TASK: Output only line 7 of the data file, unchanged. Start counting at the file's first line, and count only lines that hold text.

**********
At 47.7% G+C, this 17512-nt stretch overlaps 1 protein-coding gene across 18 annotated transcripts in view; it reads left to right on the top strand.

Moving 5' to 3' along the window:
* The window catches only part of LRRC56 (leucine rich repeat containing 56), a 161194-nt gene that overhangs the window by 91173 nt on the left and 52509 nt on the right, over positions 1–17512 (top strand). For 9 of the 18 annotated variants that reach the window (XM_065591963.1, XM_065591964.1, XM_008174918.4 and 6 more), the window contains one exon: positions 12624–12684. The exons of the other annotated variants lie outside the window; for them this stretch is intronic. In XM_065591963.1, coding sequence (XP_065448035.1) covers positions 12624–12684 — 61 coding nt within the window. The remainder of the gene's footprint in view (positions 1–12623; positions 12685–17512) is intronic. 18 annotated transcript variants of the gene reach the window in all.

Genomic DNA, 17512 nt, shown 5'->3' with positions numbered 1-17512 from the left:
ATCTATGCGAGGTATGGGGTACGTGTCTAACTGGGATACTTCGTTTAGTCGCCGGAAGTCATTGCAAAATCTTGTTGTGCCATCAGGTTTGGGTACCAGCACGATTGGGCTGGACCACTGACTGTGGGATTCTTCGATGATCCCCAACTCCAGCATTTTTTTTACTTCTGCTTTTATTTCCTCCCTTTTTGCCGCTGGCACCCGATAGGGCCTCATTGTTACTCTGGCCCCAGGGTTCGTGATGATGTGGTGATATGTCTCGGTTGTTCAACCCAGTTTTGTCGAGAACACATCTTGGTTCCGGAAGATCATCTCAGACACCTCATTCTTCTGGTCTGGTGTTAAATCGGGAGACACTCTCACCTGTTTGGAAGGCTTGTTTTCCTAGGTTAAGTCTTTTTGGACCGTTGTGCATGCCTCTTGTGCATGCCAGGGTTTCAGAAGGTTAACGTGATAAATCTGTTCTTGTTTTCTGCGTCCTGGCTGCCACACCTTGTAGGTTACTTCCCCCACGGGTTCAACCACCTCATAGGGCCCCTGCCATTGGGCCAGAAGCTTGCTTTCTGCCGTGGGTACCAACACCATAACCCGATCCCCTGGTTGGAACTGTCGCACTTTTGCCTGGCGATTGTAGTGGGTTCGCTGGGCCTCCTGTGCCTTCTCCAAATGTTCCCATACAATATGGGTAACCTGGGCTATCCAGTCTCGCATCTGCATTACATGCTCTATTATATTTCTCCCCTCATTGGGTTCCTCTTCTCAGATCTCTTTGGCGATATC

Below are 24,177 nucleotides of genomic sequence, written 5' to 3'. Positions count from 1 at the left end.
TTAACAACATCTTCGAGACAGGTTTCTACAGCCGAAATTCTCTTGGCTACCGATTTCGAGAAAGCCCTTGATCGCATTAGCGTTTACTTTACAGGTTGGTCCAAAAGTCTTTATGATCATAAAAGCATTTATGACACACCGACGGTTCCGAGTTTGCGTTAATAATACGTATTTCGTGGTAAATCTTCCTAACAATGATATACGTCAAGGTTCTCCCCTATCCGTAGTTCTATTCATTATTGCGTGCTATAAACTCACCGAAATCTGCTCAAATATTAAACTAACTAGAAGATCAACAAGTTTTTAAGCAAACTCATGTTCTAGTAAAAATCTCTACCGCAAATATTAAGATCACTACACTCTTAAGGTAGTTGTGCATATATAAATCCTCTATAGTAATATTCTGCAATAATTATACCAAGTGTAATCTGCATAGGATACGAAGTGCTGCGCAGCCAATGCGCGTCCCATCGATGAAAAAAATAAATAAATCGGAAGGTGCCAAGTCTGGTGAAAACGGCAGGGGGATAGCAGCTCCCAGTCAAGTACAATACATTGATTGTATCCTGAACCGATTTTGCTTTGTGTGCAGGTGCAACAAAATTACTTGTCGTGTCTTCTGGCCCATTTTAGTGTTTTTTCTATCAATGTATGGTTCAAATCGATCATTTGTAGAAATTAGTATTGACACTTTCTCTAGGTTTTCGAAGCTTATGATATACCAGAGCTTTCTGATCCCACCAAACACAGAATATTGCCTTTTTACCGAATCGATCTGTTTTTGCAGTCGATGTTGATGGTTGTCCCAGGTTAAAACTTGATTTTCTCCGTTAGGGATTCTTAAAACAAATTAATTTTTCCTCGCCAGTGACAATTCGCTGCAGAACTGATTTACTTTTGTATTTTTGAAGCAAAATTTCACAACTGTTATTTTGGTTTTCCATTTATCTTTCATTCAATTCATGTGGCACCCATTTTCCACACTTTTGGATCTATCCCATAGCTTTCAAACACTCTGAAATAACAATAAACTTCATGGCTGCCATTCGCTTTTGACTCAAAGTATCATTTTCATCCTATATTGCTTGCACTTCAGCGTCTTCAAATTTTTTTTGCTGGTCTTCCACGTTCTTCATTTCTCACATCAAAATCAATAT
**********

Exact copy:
TTAACAACATCTTCGAGACAGGTTTCTACAGCCGAAATTCTCTTGGCTACCGATTTCGAGAAAGCCCTTGATCGCATTAGCGTTTACTTTACAGGTTGGTCCAAAAGTCTTTATGATCATAAAAGCATTTATGACACACCGACGGTTCCGAGTTTGCGTTAATAATACGTATTTCGTGGTAAATCTTCCTAACAATGATATACGTCAAGGTTCTCCCCTATCCGTAGTTCTATTCATTATTGCGTGCTATAAACTCACCGAAATCTGCTCAAATATTAAACTAACTAGAAGATCAACAAGTTTTTAAGCAAACTCATGTTCTAGTAAAAATCTCTACCGCAAATATTAAGATCACTACACTCTTAAGGTAGTTGTGCATATATAAATCCTCTATAGTAATATTCTGCAATAATTATACCAAGTGTAATCTGCATAGGATACGAAGTGCTGCGCAGCCAATGCGCGTCCCATCGATGAAAAAAATAAATAAATCGGAAGGTGCCAAGTCTGGTGAAAACGGCAGGGGGATAGCAGCTCCCAGTCAAGTACAATACATTGATTGTATCCTGAACCGATTTTGCTTTGTGTGCAGGTGCAACAAAATTACTTGTCGTGTCTTCTGGCCCATTTTAGTGTTTTTTCTATCAATGTATGGTTCAAATCGATCATTTGTAGAAATTAGTATTGACACTTTCTCTAGGTTTTCGAAGCTTATGATATACCAGAGCTTTCTGATCCCACCAAACACAGAATATTGCCTTTTTACCGAATCGATCTGTTTTTGCAGTCGATGTTGATGGTTGTCCCAGGTTAAAACTTGATTTTCTCCGTTAGGGATTCTTAAAACAAATTAATTTTTCCTCGCCAGTGACAATTCGCTGCAGAACTGATTTACTTTTGTATTTTTGAAGCAAAATTTCACAACTGTTATTTTGGTTTTCCATTTATCTTTCATTCAATTCATGTGGCACCCATTTTCCACACTTTTGGATCTATCCCATAGCTTTCAAACACTCTGAAATAACAATAAACTTCATGGCTGCCATTCGCTTTTGACTCAAAGTATCATTTTCATCCTATATTGCTTGCACTTCAGCGTCTTCAAATTTTTTTTGCTGGTCTTCCACGTTCTTCATTTCTCACATCAAAATCAATAT